Minneapolis Businesses Sue City Over Policing Policies

Several Minneapolis businesses located in the area now known as George Floyd Square have taken a bold step in holding the city accountable for its policing policies. These businesses, including the well-known Cup Foods, have filed a lawsuit against the city, alleging a marked decline in law enforcement presence and increased criminal activities, severely impacting their operations and safety.

The heart of the lawsuit lies in the claim that the city, along with Mayor Jacob Frey, the city council, and the Minneapolis Police Department, has significantly limited police response in the area. This decision, the businesses argue, was made after the death of George Floyd in May 2020, which led to widespread protests and civil unrest. The lawsuit, seeking $1.5 million in damages, highlights a concerning trend: an area once bustling with activity has now earned the notorious nickname “No Go Zone” due to its high crime rates and perceived lack of police protection.

The response from the city’s end, while acknowledging the challenges faced by businesses, revolves around the support extended during the post-Floyd unrest and the COVID-19 pandemic. The city touted its initiatives, including forgivable COVID loans and technical assistance, as substantial support for affected businesses. Additionally, the city invested $1.5 million in loans for businesses in the George Floyd Square area. However, as argued by the plaintiffs, these measures fall short of addressing the fundamental issue of safety and security.

The lawsuit also touches upon the controversial decision to block the intersection near George Floyd Square with concrete barriers for over a year, a move criticized for hindering customer access and contributing to the area’s decline. This lack of accessibility, coupled with the reduced police presence, has created a challenging environment for businesses to operate successfully.

On the other side of the spectrum, residents like Richard Gaddes and Michael Olson present contrasting views of the neighborhood. Gaddes laments the decline in safety, recalling a time when police presence was markedly reduced. Conversely, Olson emphasizes the strong community spirit and the disconnect between public perception and the on-ground reality of living in the neighborhood.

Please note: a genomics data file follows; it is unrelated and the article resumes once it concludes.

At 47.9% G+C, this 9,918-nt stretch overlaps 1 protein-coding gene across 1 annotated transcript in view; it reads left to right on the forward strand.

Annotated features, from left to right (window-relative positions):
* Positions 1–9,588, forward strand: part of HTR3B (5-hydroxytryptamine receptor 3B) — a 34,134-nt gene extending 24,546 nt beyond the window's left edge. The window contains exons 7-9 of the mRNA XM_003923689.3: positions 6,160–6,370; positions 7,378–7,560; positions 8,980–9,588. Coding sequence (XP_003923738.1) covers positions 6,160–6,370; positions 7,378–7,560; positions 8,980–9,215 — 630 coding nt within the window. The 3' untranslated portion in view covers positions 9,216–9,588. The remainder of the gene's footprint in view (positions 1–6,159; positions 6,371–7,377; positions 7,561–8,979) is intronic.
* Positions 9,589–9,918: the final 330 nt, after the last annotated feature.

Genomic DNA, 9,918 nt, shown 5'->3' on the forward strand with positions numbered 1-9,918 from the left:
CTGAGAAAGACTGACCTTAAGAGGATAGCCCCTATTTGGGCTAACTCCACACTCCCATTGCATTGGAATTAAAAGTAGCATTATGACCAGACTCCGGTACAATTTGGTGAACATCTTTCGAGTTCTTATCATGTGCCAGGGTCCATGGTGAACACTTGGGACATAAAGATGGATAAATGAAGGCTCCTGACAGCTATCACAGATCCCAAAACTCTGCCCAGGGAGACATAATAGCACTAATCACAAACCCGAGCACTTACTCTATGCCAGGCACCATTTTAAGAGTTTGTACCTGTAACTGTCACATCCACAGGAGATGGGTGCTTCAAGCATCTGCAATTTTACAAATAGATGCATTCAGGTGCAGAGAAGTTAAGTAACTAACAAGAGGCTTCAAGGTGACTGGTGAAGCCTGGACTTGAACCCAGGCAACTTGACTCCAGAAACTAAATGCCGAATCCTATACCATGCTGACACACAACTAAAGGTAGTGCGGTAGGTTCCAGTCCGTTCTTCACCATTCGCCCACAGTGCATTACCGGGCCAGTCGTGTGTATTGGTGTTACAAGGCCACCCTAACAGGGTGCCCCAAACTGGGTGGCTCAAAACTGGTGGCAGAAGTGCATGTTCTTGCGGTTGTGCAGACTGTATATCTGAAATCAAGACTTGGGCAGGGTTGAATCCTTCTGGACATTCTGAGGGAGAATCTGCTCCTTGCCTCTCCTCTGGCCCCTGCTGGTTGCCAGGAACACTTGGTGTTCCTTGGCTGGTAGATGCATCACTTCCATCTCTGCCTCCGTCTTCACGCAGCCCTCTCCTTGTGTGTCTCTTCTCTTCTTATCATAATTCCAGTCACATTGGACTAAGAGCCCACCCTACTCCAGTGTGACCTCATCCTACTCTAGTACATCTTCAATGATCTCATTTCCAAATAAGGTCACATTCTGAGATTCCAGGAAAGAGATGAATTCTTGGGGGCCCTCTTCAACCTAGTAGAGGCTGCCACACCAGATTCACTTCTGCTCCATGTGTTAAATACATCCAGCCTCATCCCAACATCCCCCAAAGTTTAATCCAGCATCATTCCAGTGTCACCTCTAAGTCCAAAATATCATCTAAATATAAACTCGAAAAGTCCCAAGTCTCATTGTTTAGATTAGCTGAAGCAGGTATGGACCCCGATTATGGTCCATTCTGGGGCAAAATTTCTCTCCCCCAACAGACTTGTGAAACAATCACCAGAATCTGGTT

While refraining from commenting directly on the lawsuit, the city has stood by its strategy for reopening the street and the safety protocols it claims to have implemented. The mayor’s office emphasized their planned approach to reopening the area, allegedly ensuring no harm to residents and maintaining safety.

This lawsuit opens a critical dialogue on balancing civil liberties and law enforcement, especially in areas marked by significant historical events. The businesses’ plea for improved policing reflects a broader concern over public safety and the effectiveness of city policies in ensuring a secure environment for both businesses and residents. As the legal proceedings unfold, the eyes of the nation will be on Minneapolis, watching how this conflict between maintaining public order and political posturing to support progressive narratives plays out in court.

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